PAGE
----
The first National Conference on Media Reform was held 18 months ago in Madison, Wisconsin. That conference, which drew 1,800 people from across the country and around the world, was a remarkable event in itself. But it was even more remarkable for the movement it helped advance to a new and dramatically more muscular stage.

After years of complaining as the media of the country consolidated and conglomerated into a corporate whole that was less than the sum of its parts, and where civic and democratic values were replaced by the commercial and entertainment demands of a corporate bottom line, twin streams of media critique and media activism exploded into a media reform movement that demanded fundamental changes in the way our media companies operate.

Suddenly, as journalist Bill Moyers suggested at that conference in November 2003, the fight was on “for a media system that serves as effectively as it sells – one that holds all the institutions of society, itself included, accountable.”

Moyers urged the activists who gathered in Madison in 2003 to “reach out to regular citizens.”

“We have to raise an even bigger tent than you have here,” he told the crowd that packed a downtown theater on that Saturday night. “Those of us in this place speak a common language about the ‘media.’ We must reach the audience that’s not here –- carry the fight to radio talk shows, local television, and the letters columns of our newspapers. (We) must engage the mainstream, not retreat from it. We have to get our fellow citizens to understand that what they see, hear, and read is not only the taste of programmers and producers but also a set of policy decisions made by the people we vote for.”

That has begun to happen. Reformers are winning real battles: blocking moves by the Federal Communications Commission to allow big media companies to grow even bigger, successfully challenging efforts by telephone companies to prevent communities from developing low-cost broadband internet services, forcing the federal government to stop pouring taxpayer dollars into the production of “fake news” video releases.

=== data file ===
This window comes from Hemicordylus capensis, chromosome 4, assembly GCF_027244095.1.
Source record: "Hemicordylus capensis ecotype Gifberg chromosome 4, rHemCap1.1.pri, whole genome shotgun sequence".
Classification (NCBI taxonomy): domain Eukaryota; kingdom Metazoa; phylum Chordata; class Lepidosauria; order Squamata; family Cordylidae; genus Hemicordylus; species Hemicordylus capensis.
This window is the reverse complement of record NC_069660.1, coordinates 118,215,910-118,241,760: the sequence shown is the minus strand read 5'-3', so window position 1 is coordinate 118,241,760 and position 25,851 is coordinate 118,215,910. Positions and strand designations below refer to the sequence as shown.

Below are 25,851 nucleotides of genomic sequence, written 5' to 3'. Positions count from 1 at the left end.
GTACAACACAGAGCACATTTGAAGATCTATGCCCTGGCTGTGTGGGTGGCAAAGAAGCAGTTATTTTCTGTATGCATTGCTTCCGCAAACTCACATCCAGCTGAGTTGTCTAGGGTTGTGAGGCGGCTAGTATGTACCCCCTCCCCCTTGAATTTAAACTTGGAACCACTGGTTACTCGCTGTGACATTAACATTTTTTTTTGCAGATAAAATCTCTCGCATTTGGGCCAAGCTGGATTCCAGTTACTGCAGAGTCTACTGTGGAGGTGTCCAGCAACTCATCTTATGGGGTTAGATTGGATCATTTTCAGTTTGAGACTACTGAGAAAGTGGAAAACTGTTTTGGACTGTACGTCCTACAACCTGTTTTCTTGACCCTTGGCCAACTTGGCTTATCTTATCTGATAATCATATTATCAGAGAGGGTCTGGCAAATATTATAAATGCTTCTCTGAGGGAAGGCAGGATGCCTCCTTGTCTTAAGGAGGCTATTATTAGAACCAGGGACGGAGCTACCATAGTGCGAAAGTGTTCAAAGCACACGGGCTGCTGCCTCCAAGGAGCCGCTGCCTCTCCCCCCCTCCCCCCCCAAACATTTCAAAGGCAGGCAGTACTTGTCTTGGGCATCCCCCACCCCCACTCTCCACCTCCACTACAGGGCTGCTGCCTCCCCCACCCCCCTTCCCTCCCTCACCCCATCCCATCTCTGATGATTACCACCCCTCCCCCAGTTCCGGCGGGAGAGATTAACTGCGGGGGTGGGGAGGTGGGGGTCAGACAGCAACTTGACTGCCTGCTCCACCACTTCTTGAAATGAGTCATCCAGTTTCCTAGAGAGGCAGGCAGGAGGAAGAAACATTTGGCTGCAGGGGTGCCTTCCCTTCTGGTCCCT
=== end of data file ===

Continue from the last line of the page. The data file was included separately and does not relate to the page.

But the real work of opening up the media to more voices, and to the sort of discourse that is worthy of a great democracy, has only just begun.

This weekend, in St. Louis, the second National Conference on Media Reform will convene with more activists, more energy and more focus. Moyers will be back, along with Patti Smith, Al Franken, Naomi Klein, Amy Goodman, Phil Donahue, U.S. Representative Bernie Sanders and U.S. Rep. Diane Watson, D-California.

These are exciting times for a movement that, while young, is showing signs of the strength that Moyers said it would have to develop.

The struggle to repair the dangerously dysfunctional media system that tells us more about Michael Jackson’s trial than about the truth of what is going on in Iraq will be a long and difficult one.

But this fight is on, and it is a fight we dare not lose — as it is a struggle for nothing less than the future of freedom of the press and our very democracy.


(John Nichols is a co-founder with Robert W. McChesney of Free Press, the media reform network that has organzied the national conferences.)